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6.1% of grads from area choose military

June 20, 2009|By KATE S. ALEXANDER and JENNIFER FITCH

WAYNESBORO, Pa. -- Many recent high school graduates are leaving classes behind for beach trips and summer jobs, but some are making final arrangements to head to military basic training.

A Herald-Mail survey of schools in Franklin and Fulton counties revealed the area sends a higher percentage of graduates to military service than the state and national averages, which stand at about 2.5 percent and 3 percent, respectively. The average in Franklin and Fulton counties was 6.1 percent.

Reasons for enlisting in wartime differ as much as the backgrounds of each student, although many identified the service of family members as being a large part of the choice.

Dale Hummer and three of his friends from Waynesboro Area Senior High School are entering the U.S. Army and Army National Guard. Hummer said he's more excited than apprehensive.

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"My mom's side of the family is in the Army," Hummer said. "I didn't have to do it, but I want to do it for tradition."

Hummer, 18, starts basic training in early July and later will be based at Fort Gordon in Georgia. He will specialize in information technology.

"My mom is really happy for me that I'm doing something with my life," Hummer said.

He's been told he might be sent to the Middle East two years into his enlistment.

Waynesboro Area Senior High School guidance counselor Pam Shoap, who worked with the class of 2009, said announcements are posted when military recruiters visit the school. Students are able to schedule individual or group visits with the recruiters.

"The recruiters also come in and set up tables during lunch in the cafeteria, so it's open access," she said.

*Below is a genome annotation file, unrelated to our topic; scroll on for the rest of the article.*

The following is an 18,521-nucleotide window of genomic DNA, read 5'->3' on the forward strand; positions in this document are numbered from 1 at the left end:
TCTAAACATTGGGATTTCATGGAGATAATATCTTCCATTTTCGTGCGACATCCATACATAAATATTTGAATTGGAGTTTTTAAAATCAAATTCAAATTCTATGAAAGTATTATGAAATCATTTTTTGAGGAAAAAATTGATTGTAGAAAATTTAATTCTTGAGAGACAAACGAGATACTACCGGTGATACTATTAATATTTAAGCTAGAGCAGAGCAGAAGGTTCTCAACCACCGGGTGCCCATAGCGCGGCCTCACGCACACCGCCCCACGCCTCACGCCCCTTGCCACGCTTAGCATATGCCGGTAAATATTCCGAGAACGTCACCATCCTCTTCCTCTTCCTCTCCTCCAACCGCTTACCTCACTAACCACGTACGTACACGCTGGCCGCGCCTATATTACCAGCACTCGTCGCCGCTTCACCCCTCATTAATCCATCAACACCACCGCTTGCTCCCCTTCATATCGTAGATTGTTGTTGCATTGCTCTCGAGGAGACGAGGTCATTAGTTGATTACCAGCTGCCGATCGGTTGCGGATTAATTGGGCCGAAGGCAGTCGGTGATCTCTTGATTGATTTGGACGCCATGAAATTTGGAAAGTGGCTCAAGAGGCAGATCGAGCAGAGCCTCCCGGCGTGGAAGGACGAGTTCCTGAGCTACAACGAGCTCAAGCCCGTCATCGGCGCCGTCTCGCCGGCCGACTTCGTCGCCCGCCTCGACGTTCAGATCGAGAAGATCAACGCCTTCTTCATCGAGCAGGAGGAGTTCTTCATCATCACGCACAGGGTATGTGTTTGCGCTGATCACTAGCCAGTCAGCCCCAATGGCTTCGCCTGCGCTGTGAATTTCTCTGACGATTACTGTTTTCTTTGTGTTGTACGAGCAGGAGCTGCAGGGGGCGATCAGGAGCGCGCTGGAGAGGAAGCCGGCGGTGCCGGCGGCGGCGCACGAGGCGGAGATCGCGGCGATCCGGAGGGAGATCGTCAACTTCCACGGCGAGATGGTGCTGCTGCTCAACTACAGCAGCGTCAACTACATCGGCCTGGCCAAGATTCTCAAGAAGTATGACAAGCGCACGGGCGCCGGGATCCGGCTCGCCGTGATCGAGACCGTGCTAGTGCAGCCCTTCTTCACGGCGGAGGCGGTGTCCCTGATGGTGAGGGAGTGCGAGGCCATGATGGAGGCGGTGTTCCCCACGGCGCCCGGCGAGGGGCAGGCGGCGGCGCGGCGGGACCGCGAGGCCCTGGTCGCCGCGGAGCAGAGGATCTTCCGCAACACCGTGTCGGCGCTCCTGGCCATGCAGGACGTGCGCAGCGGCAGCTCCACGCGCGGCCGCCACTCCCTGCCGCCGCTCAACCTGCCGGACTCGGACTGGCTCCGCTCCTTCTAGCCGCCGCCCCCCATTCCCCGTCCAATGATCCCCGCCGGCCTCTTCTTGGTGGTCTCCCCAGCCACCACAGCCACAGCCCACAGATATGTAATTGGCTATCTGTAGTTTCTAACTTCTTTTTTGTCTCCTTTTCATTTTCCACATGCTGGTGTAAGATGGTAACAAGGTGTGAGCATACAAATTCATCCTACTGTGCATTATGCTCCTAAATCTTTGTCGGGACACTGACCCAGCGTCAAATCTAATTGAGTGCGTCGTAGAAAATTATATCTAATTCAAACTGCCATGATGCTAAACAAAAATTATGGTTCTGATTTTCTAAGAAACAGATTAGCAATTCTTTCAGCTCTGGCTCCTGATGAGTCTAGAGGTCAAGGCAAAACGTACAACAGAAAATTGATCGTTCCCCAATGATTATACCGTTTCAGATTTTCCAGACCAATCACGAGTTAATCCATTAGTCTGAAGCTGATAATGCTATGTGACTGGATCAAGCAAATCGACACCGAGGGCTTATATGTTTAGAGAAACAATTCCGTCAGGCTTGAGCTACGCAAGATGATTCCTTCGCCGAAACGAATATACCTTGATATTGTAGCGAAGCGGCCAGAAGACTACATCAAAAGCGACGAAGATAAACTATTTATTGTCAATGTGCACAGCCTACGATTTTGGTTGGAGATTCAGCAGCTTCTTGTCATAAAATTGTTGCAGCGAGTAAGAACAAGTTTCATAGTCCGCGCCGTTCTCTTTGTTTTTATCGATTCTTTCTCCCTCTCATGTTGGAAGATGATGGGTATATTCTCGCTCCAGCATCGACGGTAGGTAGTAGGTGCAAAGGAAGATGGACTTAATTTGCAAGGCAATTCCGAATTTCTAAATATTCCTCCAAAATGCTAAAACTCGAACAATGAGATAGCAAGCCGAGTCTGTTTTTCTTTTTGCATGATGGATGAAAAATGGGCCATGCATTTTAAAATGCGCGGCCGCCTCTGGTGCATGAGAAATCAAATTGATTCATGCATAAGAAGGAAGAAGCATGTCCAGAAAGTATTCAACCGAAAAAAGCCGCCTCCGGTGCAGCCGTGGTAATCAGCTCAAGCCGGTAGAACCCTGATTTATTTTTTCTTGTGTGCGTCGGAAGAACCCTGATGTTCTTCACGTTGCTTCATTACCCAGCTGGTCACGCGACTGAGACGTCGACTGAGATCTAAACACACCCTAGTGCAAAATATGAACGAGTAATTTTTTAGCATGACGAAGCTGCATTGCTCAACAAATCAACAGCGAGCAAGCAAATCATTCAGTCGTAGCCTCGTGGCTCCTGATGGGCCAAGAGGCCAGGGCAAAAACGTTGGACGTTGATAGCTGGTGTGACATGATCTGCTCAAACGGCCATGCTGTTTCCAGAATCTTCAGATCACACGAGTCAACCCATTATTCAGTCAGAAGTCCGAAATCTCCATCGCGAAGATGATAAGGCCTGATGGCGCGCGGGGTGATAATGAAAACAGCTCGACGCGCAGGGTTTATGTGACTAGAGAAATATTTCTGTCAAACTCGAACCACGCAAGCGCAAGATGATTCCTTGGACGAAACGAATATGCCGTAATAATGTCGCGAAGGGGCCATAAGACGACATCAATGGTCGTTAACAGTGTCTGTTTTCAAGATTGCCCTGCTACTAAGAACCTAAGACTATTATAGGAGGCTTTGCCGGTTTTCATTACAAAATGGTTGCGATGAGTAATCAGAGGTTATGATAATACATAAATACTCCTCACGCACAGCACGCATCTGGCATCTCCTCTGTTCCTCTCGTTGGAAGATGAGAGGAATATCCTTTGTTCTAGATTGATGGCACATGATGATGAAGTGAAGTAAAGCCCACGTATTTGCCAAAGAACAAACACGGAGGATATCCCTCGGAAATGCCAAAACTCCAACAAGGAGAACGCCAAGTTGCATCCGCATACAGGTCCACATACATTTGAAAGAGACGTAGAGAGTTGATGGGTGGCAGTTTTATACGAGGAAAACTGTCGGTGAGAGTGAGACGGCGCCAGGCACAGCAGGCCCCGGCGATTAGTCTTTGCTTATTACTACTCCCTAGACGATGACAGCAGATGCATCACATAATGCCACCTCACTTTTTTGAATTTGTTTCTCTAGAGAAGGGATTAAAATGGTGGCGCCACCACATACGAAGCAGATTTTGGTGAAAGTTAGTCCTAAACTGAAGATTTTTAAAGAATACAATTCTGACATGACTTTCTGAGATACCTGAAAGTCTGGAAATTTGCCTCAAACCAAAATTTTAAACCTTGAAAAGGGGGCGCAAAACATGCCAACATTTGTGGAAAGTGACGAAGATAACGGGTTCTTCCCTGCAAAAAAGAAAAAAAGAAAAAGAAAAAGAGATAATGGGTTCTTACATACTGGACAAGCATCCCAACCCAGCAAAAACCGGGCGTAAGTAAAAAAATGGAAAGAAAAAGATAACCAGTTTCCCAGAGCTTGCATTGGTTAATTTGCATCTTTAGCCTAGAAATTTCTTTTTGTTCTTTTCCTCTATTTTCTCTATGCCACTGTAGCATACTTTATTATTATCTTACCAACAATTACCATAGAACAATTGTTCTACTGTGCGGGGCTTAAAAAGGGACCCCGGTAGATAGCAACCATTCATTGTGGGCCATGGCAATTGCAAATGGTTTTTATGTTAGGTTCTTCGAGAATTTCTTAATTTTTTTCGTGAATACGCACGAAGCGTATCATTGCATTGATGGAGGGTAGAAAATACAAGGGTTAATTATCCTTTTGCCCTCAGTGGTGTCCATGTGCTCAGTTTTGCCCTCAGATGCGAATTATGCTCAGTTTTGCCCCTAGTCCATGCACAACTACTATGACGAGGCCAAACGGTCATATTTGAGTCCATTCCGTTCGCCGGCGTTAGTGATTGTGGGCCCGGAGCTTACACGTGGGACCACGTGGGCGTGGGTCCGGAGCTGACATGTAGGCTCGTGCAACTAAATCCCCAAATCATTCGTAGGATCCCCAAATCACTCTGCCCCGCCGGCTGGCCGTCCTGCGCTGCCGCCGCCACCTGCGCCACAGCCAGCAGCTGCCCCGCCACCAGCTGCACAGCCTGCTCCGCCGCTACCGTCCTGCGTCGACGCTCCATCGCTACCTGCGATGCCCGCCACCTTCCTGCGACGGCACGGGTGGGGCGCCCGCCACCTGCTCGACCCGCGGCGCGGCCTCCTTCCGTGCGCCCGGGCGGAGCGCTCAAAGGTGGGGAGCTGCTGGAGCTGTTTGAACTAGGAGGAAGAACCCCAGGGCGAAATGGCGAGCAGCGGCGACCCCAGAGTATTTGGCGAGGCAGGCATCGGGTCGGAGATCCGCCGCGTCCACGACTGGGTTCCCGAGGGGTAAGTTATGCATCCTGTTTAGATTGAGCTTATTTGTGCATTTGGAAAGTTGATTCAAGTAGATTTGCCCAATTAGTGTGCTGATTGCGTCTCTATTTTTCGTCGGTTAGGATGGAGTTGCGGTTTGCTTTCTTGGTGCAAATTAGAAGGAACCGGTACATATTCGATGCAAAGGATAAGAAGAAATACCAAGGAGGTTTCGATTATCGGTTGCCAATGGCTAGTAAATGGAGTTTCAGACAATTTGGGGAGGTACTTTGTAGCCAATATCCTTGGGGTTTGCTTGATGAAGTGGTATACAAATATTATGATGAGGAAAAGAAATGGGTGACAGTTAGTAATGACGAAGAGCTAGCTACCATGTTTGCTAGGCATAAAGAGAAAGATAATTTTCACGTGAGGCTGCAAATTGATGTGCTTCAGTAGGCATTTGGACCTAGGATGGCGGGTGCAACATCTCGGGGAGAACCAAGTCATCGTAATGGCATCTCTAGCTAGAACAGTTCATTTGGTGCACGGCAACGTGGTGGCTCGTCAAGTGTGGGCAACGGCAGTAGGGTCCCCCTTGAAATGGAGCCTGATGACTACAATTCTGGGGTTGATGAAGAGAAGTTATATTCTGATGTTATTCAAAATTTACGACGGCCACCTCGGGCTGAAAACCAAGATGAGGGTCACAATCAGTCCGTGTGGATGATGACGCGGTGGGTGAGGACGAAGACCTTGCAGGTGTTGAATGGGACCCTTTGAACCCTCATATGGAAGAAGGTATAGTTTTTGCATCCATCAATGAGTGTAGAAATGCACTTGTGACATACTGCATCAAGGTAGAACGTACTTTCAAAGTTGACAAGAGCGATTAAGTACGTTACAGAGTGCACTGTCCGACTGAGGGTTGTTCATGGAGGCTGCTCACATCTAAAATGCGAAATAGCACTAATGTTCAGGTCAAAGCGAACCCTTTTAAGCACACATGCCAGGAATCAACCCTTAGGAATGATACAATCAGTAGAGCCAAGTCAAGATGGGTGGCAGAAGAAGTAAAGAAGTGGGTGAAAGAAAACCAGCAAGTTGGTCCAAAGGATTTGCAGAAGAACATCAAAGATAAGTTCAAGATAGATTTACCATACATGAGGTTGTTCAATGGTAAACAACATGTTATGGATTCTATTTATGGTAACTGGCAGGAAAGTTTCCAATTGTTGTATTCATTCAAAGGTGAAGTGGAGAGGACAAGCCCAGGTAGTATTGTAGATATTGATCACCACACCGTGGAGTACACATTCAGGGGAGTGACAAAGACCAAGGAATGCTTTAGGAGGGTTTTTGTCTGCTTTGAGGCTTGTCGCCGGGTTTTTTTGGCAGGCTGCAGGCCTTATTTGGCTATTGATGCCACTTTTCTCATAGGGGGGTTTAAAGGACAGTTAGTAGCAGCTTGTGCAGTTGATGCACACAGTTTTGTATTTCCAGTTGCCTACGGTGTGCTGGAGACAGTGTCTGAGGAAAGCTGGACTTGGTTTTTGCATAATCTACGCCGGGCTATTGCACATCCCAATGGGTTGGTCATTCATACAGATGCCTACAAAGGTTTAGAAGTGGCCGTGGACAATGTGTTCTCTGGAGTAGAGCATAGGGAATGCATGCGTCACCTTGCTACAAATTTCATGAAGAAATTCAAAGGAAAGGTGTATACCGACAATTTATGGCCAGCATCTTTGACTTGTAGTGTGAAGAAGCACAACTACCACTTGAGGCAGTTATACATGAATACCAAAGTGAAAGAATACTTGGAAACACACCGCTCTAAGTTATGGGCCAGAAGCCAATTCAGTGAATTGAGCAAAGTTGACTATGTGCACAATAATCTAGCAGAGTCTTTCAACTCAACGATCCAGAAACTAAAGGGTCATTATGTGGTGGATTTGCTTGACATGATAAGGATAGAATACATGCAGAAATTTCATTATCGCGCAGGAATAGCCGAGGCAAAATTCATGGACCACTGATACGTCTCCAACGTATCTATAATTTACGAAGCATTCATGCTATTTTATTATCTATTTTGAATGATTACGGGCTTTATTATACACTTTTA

The Associated Press reported about 3 percent of all high school graduates will enlist in the military after graduation. A projected 3.3 million students will graduate high school in 2009, almost the same number as graduated in 2008, a U.S. Department of Education spokesman said.

Of those ages 17 to 19, in 2008, slightly less than 76,400 enlisted in the military, Department of Defense spokeswoman Eileen Lainez said.

Most men and women who enlist in the military with no prior service possess a high school diploma or GED, Lainez said. Yet those who go directly from high school into the military are younger than the average enlistee, who is 20 years old, she said.

That is because many enlistees take time off between high school and military service, Lainez said.

For Michael Dick of Doylesburg, Pa., taking the six months between graduating from Fannett-Metal Senior High School and leaving in January for U.S. Navy basic training is too long.

"I am ready to go now," he said.

Dick said he always wanted to be in the military, whether he was an airman or a sailor.

"My family has done it (served in the military) for generation after generation," he said. "My great-grandfather was a gunner's mate in the Navy."

He will follow in his great-grandfather's footsteps as a gunner's mate.

Some graduates have been dreaming of a life in uniform since they were young.

Joshua Miller, 19, of Chambersburg, Pa., said the military was always on his mind.

"I always thought that I was going to do it," Miller said, citing his father's service in the Pennsylvania Army National Guard as a big influence.

Miller was connected to his father, Master Sgt. Harold Miller, via video conference for the Chambersburg Area Senior High School graduation ceremony.

"It's my dad's second time in Iraq," Joshua Miller said. "I hardly ever get to talk to him."

Miller will spend eight and a half weeks in U.S. Air Force basic training, starting in mid-June in Texas.

The U.S. military consistently has made headlines since 2001 with questions of a draft, but Dick said there was enough going on in the world to motivate him to sign up voluntarily, even though he did not get his first choice of branch or job.

"I didn't have the score to go into the Air Force, and I didn't want to do Army or Marines, so I decided on the Navy," he said. Referencing recent violence in international waters, he added, "I want to go and kick some pirates' rears and show them what the Americans are made of."

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